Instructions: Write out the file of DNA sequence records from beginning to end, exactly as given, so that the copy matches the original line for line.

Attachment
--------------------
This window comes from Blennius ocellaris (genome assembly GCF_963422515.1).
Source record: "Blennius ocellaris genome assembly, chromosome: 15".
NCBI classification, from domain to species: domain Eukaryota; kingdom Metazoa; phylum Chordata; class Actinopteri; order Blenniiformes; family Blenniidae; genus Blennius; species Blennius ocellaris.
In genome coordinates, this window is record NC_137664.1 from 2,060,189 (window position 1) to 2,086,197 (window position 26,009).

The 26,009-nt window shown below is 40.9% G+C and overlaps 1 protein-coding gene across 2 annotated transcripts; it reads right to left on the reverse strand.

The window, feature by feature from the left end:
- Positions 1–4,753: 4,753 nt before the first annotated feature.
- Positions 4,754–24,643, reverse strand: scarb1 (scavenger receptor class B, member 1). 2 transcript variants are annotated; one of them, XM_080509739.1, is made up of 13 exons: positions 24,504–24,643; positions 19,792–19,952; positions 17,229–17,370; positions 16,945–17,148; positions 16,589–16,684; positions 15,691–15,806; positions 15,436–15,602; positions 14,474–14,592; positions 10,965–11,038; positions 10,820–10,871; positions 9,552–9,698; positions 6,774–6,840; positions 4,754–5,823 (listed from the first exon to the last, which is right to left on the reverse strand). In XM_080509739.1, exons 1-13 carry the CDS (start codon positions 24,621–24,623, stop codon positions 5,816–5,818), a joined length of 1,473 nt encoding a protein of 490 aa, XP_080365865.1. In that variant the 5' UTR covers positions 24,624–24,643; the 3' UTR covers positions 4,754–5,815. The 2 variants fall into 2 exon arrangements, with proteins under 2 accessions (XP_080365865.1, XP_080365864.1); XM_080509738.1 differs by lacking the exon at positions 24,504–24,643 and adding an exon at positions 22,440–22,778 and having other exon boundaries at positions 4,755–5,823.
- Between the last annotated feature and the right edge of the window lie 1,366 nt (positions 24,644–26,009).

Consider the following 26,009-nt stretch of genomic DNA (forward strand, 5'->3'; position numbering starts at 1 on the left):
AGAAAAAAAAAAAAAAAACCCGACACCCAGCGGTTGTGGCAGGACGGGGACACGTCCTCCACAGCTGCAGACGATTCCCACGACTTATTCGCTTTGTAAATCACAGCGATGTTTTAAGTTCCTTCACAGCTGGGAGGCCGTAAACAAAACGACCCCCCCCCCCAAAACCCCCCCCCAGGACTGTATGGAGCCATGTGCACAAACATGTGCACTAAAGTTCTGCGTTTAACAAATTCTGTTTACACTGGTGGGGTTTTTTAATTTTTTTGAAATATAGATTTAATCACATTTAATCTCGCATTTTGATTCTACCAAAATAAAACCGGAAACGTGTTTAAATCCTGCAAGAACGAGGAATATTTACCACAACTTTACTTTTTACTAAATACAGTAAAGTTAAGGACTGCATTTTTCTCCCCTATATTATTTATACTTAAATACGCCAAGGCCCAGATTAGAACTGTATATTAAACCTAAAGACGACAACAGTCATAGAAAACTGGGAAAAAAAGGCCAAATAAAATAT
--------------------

This window comes from Blennius ocellaris (genome assembly GCF_963422515.1).
Source record: "Blennius ocellaris genome assembly, chromosome: 15".
NCBI classification, from domain to species: domain Eukaryota; kingdom Metazoa; phylum Chordata; class Actinopteri; order Blenniiformes; family Blenniidae; genus Blennius; species Blennius ocellaris.
In genome coordinates, this window is record NC_137664.1 from 2,060,189 (window position 1) to 2,086,197 (window position 26,009).

The 26,009-nt window shown below is 40.9% G+C and overlaps 1 protein-coding gene across 2 annotated transcripts; it reads right to left on the reverse strand.

The window, feature by feature from the left end:
- Positions 1–4,753: 4,753 nt before the first annotated feature.
- Positions 4,754–24,643, reverse strand: scarb1 (scavenger receptor class B, member 1). 2 transcript variants are annotated; one of them, XM_080509739.1, is made up of 13 exons: positions 24,504–24,643; positions 19,792–19,952; positions 17,229–17,370; positions 16,945–17,148; positions 16,589–16,684; positions 15,691–15,806; positions 15,436–15,602; positions 14,474–14,592; positions 10,965–11,038; positions 10,820–10,871; positions 9,552–9,698; positions 6,774–6,840; positions 4,754–5,823 (listed from the first exon to the last, which is right to left on the reverse strand). In XM_080509739.1, exons 1-13 carry the CDS (start codon positions 24,621–24,623, stop codon positions 5,816–5,818), a joined length of 1,473 nt encoding a protein of 490 aa, XP_080365865.1. In that variant the 5' UTR covers positions 24,624–24,643; the 3' UTR covers positions 4,754–5,815. The 2 variants fall into 2 exon arrangements, with proteins under 2 accessions (XP_080365865.1, XP_080365864.1); XM_080509738.1 differs by lacking the exon at positions 24,504–24,643 and adding an exon at positions 22,440–22,778 and having other exon boundaries at positions 4,755–5,823.
- Between the last annotated feature and the right edge of the window lie 1,366 nt (positions 24,644–26,009).

Consider the following 26,009-nt stretch of genomic DNA (forward strand, 5'->3'; position numbering starts at 1 on the left):
AGAAAAAAAAAAAAAAAACCCGACACCCAGCGGTTGTGGCAGGACGGGGACACGTCCTCCACAGCTGCAGACGATTCCCACGACTTATTCGCTTTGTAAATCACAGCGATGTTTTAAGTTCCTTCACAGCTGGGAGGCCGTAAACAAAACGACCCCCCCCCCCAAAACCCCCCCCCAGGACTGTATGGAGCCATGTGCACAAACATGTGCACTAAAGTTCTGCGTTTAACAAATTCTGTTTACACTGGTGGGGTTTTTTAATTTTTTTGAAATATAGATTTAATCACATTTAATCTCGCATTTTGATTCTACCAAAATAAAACCGGAAACGTGTTTAAATCCTGCAAGAACGAGGAATATTTACCACAACTTTACTTTTTACTAAATACAGTAAAGTTAAGGACTGCATTTTTCTCCCCTATATTATTTATACTTAAATACGCCAAGGCCCAGATTAGAACTGTATATTAAACCTAAAGACGACAACAGTCATAGAAAACTGGGAAAAAAAGGCCAAATAAAATAT